A very high-profile figure has been convicted of a serious crime this week, but suppression orders have prevented Australian media outlets including Daily Mail Australia from reporting on it.
The well-known person has attracted significant media attention throughout their trial, and was only convicted on Tuesday.
The conviction came on the second attempt, after a jury could not decide a verdict during an earlier trial.
The Victorian County Court first brought in the suppression order after the first trial.
The court feared knowledge of the person’s identity at that time might prejudice a further trial being held in March.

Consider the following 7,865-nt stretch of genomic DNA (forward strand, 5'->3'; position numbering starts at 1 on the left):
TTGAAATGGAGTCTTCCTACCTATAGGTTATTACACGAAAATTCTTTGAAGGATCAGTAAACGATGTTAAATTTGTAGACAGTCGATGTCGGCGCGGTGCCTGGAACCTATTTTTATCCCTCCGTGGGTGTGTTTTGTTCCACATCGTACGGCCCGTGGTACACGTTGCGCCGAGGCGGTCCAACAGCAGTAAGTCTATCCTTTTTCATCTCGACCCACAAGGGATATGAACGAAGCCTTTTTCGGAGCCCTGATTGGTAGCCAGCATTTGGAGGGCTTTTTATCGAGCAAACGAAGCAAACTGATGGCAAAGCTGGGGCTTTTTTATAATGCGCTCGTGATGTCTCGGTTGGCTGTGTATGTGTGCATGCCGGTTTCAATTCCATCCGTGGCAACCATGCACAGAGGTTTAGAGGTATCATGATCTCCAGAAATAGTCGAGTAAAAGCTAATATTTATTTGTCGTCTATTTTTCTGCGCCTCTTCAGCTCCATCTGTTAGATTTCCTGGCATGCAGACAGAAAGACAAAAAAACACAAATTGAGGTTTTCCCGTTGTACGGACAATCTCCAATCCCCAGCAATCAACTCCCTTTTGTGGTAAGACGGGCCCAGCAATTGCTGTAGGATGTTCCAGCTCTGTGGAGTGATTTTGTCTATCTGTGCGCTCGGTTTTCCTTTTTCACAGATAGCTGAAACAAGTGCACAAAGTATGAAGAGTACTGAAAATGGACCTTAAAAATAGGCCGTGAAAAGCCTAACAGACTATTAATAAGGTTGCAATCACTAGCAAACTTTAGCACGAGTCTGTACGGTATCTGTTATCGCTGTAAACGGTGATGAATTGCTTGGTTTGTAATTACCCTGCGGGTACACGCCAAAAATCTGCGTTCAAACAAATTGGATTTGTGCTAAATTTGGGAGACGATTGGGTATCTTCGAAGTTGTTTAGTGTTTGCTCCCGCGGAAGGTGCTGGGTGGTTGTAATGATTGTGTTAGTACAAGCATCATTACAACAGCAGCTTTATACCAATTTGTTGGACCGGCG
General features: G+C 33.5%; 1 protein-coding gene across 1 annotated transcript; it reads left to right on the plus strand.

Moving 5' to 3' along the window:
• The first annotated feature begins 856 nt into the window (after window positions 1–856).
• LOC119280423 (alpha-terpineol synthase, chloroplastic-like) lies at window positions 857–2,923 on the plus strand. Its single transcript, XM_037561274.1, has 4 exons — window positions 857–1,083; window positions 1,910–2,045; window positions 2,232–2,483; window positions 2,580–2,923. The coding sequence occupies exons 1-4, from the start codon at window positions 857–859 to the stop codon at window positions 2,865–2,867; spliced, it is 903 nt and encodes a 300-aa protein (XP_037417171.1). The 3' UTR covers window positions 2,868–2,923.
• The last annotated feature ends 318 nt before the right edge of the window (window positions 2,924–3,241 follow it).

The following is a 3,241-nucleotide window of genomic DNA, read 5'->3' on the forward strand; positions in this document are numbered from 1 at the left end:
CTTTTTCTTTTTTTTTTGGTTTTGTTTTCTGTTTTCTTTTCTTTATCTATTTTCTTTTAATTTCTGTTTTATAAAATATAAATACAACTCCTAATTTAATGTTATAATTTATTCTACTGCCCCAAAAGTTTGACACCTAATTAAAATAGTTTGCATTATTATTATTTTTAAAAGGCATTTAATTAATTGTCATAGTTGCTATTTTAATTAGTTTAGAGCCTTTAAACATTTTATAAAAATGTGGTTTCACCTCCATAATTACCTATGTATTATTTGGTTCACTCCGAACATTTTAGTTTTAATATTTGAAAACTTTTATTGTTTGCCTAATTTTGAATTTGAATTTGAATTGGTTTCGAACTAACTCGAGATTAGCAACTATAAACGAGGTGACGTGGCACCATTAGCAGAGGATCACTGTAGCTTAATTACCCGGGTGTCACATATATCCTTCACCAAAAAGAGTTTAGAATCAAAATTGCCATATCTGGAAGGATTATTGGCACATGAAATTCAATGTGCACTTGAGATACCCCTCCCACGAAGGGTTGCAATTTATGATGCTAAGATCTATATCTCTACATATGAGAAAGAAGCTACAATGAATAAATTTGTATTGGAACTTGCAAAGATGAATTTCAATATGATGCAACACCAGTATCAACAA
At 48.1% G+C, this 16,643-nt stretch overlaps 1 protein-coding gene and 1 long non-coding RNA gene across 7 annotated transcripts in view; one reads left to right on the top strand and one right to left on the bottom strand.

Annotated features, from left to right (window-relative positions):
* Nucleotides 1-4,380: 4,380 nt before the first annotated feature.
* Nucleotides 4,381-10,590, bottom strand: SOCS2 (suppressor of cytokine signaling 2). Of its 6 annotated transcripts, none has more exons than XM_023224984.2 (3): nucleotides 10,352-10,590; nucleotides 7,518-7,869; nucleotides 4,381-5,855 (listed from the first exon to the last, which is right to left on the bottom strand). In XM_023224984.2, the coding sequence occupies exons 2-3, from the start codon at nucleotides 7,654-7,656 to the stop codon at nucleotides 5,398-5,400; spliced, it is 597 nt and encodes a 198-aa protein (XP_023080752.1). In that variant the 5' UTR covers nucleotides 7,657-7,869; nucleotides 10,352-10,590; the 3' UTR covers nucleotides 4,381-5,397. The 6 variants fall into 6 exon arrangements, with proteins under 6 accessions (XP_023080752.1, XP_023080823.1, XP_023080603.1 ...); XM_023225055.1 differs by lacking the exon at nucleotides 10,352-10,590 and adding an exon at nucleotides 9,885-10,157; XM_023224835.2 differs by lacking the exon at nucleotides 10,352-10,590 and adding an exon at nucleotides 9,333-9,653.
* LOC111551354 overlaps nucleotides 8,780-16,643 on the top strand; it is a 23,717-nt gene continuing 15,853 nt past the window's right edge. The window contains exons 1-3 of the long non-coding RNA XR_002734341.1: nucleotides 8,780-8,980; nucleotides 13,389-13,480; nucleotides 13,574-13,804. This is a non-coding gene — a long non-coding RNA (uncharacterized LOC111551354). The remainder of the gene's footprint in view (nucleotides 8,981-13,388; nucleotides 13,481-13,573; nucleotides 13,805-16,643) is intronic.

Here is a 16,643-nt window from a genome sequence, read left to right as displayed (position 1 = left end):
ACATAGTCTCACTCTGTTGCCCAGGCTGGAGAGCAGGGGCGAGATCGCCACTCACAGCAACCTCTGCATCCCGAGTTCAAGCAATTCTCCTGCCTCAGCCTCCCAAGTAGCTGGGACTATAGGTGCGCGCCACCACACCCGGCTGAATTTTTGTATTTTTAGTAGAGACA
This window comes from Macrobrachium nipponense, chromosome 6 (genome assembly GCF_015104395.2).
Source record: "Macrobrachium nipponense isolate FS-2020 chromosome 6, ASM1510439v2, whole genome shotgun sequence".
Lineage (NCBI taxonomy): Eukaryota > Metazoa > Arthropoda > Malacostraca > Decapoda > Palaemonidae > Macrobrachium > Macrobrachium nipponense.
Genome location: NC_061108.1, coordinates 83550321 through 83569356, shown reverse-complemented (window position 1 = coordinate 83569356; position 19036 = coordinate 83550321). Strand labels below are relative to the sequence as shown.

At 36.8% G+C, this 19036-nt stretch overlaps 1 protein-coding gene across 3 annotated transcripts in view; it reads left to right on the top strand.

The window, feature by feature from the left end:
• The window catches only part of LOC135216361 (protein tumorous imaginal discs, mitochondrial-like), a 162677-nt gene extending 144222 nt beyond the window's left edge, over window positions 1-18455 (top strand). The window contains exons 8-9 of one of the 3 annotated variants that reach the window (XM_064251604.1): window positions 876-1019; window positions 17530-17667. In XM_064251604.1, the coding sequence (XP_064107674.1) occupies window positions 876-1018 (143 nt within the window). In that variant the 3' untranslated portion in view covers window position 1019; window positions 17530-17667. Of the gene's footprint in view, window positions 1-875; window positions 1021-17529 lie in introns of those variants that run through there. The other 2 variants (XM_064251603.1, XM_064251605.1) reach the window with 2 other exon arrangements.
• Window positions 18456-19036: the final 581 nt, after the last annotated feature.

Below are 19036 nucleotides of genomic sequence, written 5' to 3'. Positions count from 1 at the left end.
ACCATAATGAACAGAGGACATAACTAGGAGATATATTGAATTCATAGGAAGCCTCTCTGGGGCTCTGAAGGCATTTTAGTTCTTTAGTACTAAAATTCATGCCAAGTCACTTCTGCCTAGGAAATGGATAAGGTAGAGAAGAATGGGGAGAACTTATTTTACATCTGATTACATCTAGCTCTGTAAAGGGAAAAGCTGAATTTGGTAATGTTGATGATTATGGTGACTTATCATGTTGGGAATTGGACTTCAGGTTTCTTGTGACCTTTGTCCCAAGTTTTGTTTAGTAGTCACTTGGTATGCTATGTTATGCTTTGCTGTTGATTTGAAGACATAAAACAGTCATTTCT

On that score, suppression orders for cases like this one are not uncommon.
Thanks to the suppression order, media outlets across Australian states and territories have been prevented from publishing the person’s name and the charges the person faced.
Breaching a suppression order could lead to charges of contempt of court and other serious consequences.
The suppression comes despite evident interest from the public for the person to be named, as seen online and on social media throughout the week.
Victoria doles out more suppression orders than any other state in the country.
More than half of the orders made in Australia are linked back to the state.